The latest employment report from the U.S. Bureau of Labor Statistics revealed that the Leisure & Hospitality (L&H) industry gained 331,000 jobs in April while overall U.S. jobs increased by a mere 266,000. The smaller gain in total jobs can be explained by the fact that it is a net number and is influenced by significant job losses in other industries—mainly “temporary help services,” which lost 111,000 jobs and “transportation and warehousing,” which lost 74,000 jobs. L&H, by far, performed better than any other industry in terms of job growth in April, and the L&H unemployment rate fell from 13.0% in March to just 10.8%.

However, it is far too early to celebrate, and these numbers should be put into context.

First, despite the gains of recent months, L&H remains in significantly worse shape than the rest of the economy, which has an overall unemployment rate of 6.1%—just over half the unemployment rate of L&H.

Second, while the sector accounted for 11% of pre-pandemic employment in the U.S., it is still accounting for a staggering 35% of all job losses; this is already taking into account the 950,000 L&H jobs gained in the last three months. While it is definitely an improvement from January when L&H accounted for 39% of all jobs lost, there is still much work ahead to rebuild the travel workforce.


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In fact, as illustrated in a report prepared for U.S. Travel Association by Tourism Economics, one-in-six L&H industry jobs have been lost and not yet recovered. L&H employment remains 17% below February 2020 levels—six percentage points more than the next most hard-hit industry.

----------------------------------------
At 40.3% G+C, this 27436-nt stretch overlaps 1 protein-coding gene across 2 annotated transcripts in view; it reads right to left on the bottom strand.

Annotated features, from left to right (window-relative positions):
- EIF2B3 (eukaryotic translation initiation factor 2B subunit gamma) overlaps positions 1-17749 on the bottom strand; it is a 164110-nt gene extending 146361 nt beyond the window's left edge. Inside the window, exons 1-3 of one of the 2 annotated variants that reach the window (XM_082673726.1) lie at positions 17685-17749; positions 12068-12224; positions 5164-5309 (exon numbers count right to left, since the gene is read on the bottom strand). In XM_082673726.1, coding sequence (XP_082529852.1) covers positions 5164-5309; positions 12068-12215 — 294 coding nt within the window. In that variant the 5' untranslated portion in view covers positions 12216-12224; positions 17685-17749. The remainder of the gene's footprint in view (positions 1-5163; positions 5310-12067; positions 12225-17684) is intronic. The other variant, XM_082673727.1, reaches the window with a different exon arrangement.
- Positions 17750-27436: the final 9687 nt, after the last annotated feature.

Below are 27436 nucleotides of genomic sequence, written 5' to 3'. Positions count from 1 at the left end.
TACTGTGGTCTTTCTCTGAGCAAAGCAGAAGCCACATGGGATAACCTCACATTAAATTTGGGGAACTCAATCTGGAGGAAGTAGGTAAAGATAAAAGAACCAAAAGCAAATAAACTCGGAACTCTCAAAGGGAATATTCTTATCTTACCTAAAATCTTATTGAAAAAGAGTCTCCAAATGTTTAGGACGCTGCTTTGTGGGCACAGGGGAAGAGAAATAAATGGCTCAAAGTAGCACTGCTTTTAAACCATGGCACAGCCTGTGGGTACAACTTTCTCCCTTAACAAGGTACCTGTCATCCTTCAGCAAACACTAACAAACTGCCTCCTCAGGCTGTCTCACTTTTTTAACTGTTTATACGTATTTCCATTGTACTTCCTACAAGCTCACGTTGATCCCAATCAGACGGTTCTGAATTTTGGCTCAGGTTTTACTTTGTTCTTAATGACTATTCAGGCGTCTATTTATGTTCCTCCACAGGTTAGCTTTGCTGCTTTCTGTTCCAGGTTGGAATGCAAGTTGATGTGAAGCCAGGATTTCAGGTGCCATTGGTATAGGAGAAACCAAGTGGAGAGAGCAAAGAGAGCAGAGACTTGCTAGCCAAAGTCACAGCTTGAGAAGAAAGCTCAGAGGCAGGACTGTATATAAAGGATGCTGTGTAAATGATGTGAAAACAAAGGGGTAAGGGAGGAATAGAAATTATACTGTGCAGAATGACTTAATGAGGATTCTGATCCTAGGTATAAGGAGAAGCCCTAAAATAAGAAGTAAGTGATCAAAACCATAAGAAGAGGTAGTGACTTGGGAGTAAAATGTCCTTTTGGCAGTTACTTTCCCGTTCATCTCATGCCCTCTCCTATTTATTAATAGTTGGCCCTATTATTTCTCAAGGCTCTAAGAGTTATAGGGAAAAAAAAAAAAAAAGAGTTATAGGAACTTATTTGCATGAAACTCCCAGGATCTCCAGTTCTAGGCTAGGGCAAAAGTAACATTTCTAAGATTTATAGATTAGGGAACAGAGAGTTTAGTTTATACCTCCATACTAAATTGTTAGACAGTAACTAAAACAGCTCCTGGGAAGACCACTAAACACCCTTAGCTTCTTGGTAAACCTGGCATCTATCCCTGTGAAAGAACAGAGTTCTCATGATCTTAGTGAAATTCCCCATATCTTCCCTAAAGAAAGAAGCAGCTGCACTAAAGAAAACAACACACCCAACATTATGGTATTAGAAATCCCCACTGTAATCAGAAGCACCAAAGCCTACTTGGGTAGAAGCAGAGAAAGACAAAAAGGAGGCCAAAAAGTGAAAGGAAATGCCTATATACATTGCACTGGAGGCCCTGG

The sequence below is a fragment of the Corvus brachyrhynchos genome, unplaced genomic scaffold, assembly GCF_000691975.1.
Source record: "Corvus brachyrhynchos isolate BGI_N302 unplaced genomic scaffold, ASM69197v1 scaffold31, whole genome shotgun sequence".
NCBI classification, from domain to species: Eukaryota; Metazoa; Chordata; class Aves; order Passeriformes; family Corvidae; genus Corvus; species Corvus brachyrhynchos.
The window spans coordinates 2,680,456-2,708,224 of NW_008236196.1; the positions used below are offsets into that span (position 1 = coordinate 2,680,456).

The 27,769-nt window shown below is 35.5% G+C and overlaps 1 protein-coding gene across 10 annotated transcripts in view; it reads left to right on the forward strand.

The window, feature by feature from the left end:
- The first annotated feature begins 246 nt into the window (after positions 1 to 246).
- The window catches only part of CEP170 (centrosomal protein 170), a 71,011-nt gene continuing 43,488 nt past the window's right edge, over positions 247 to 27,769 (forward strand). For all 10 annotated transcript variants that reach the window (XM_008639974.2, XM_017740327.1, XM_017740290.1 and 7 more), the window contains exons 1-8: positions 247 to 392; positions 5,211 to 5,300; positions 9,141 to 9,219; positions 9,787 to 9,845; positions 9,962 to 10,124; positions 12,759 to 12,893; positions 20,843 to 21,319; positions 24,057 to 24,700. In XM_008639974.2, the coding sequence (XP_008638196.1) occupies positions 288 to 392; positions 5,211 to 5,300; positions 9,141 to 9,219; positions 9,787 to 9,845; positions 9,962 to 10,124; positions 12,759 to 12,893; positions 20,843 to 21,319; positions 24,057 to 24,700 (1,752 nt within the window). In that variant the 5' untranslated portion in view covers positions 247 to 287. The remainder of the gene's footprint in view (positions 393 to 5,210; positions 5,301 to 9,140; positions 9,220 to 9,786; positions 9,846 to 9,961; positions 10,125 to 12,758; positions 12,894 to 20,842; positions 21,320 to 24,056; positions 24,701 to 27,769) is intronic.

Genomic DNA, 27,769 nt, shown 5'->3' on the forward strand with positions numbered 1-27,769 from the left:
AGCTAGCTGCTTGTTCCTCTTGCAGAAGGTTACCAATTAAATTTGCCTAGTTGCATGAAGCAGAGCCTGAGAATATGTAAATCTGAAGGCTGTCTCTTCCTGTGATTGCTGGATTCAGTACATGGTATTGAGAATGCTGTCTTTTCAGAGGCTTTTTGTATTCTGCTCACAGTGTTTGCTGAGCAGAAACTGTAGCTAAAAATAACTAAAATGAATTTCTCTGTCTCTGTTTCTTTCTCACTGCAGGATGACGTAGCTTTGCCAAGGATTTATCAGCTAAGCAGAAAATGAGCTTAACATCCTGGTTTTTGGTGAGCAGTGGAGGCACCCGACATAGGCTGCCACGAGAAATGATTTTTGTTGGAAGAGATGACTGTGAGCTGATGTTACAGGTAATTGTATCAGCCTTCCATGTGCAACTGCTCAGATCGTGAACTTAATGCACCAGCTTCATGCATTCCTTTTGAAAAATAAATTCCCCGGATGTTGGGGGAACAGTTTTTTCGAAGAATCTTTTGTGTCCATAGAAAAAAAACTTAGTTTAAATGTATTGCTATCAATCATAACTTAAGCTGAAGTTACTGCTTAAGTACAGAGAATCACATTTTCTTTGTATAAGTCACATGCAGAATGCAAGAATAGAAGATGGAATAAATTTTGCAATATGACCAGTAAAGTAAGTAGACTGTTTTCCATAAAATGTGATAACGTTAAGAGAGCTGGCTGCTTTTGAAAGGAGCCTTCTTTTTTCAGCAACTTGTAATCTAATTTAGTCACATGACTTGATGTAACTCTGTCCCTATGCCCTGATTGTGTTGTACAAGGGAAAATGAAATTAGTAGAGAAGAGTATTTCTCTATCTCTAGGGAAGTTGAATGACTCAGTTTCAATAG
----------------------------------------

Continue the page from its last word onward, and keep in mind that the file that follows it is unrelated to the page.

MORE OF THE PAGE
Third, although L&H employment growth approximates travel employment growth in a normal year, 2020 has proved to be an exception. As explained in this fact sheet, L&H is strongly influenced by local demand, which has suffered less—and is recovering faster—than travel demand. For example, while L&H jobs declined by 19% in 2020, travel jobs declined by 34%. The recovery in L&H jobs—though seemingly impressive—is still in its early stages, and this is even more true when it comes specifically to travel-supported jobs.

According to Tourism Economics, “continued vaccinations, massive fiscal stimulus, and warmer weather will form a powerful catalyst to economic growth.” However, as evidenced by the fact that the overall economy added only 266,000 jobs, the small gains in the L&H industry may not be enough to fuel a nationwide recovery. More must be done to ensure that the L&H industry in general, and the travel industry in particular, can recover as quickly as possible and can continue to fuel the recovery of the overall U.S. economy.

To spur travel demand and rehiring, U.S. Travel will continue advocating for key priorities such as safely reopening international travel, restarting business travel and professional meetings and events, and passing the Hospitality and Commerce Job Recovery Act and the Save Hotel Jobs Act, among other key priorities.

Leisure and Hospitality, as defined by the U.S. Bureau of Labor Statistics (BLS), includes spending by both local residents and travelers and is often used to describe trends in travel employment categories each month. Total travel industry employment—a category not used by BLS but defined independently by U.S. Travel for decades—encompasses the commerce conducted exclusively by visitors and includes retail and transportation spending, which are not included in BLS data. Total travel-supported employment (both direct and indirect/induced) in 2020 was 11 million, a decline of 34% from 2019 levels.

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